n 1969 in Saskatoon, when David Milgaard was only 16 years old he was wrongfully charged and convicted of the murder of Gail Miller. It was alleged that he had sexually assaulted and murdered Gail Miller, a nurse, while she was on her way to work. For sometime before Milgaard officially became a suspect, the police had been unable to find a probable suspect, despite investigating 160 people. It wasn’t until March 2 1969 when one of Milgaard’s friends came forward and offered that Milgaard had been behaving suspiciously on the morning of Gail Millar’s murder, and that he had seen Milgaard with blood on his clothing, that Millgaard became known to the police at all. Despite shockingly inconsistent witness testimony, with information that inculpated Milgaard, offered only after aggressive and coercive police interview tactics were employed, was Milhaard charged. On May 30 1969 Milgaard was officially arrested and charged with the rape and murder of Gail Miller. Despite the only supposed eye witness refusing to testify against Milgaard, on January 31, 1970 the jury found Milgaard guilty of her rape and murder. He was sentenced to life in prison. Maintaining his innocence Milgaard made appeals to the Saskatchewan Court of Appeal and the Supreme Court of Canada in the two years after his conviction. He was unsuccessful. Milgaard spent twenty-three years in prison. He and his mother tirelessly maintained his innocence, advocating for a review of his conviction. In 1991, Justice Minister Kim Campbell ordered that the Supreme Court of Canada review the conviction. It was revealed that Milgard’s friend who had given evidence against him had been was a paid police informant who had been compensated $2000 for the information he provided. It wasn’t until 1996 that Milgaard was cleared by DNA evidence. In 1999 Larry Fisher, a man who was a convicted serial rapist, was charged was found guilty of the rape and murder of Gail Miller. The Saskatchewan government went on to award Milgaard $10 million for his wrongful conviction in 1999. In September 2008 a provincial judicial inquiry released a report that acknowledged that “the criminal justice system failed David Milgaard.” The inquiry also found that Milgaard might have been released from jail years sooner if police had followed up on a 1980 tip suggesting that that investigate Larry Fisher.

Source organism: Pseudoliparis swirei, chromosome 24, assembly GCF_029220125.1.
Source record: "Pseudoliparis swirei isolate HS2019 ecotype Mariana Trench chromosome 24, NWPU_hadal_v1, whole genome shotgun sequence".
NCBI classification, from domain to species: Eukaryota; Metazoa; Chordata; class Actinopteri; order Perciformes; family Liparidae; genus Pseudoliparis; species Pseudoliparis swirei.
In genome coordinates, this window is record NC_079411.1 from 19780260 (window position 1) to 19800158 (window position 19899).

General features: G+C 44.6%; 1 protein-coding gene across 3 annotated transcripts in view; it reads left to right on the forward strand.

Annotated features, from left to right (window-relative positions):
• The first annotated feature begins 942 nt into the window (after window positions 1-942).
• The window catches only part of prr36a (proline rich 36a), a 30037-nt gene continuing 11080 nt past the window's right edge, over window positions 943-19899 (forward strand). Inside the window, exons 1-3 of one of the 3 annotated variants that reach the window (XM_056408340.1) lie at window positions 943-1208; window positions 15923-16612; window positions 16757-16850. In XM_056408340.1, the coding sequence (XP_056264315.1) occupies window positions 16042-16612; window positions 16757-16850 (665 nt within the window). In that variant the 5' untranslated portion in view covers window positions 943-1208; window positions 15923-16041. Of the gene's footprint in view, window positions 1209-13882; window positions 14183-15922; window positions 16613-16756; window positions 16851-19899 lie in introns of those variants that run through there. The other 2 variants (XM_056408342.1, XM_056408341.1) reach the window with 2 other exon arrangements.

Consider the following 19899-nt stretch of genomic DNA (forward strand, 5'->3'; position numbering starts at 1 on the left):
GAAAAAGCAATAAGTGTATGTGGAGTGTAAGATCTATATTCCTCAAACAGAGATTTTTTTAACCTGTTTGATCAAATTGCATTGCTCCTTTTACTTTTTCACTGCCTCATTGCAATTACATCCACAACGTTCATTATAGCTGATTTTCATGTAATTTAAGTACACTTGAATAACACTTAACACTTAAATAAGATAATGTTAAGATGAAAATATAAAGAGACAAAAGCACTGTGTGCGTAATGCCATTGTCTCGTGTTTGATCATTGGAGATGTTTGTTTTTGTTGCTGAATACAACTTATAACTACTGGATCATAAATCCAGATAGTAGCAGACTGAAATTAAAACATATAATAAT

After his release Milgaard spoke of his ordeal, “I’ll never forget being a prisoner. In my own way I still consider myself a prisoner. My situation is such that I am never going to forget it. I would like to do more to help prisoners, because I remember what it was like sitting inside a penitentiary. You die a little bit each day you spend in a penitentiary. Coping with being free after 22 years is hard. When I first came out I was a bit lost. Everything seemed so much faster, everybody was bouncing around. People seemed so busy. People didn’t seem to find time to just be kind of quiet, to take it easy. And I still find it like that, but I do take the time. Sometimes I just go camping and fishing or swimming and find my own time and pace. I hope that as time goes on I’ll feel a bit more comfortable.”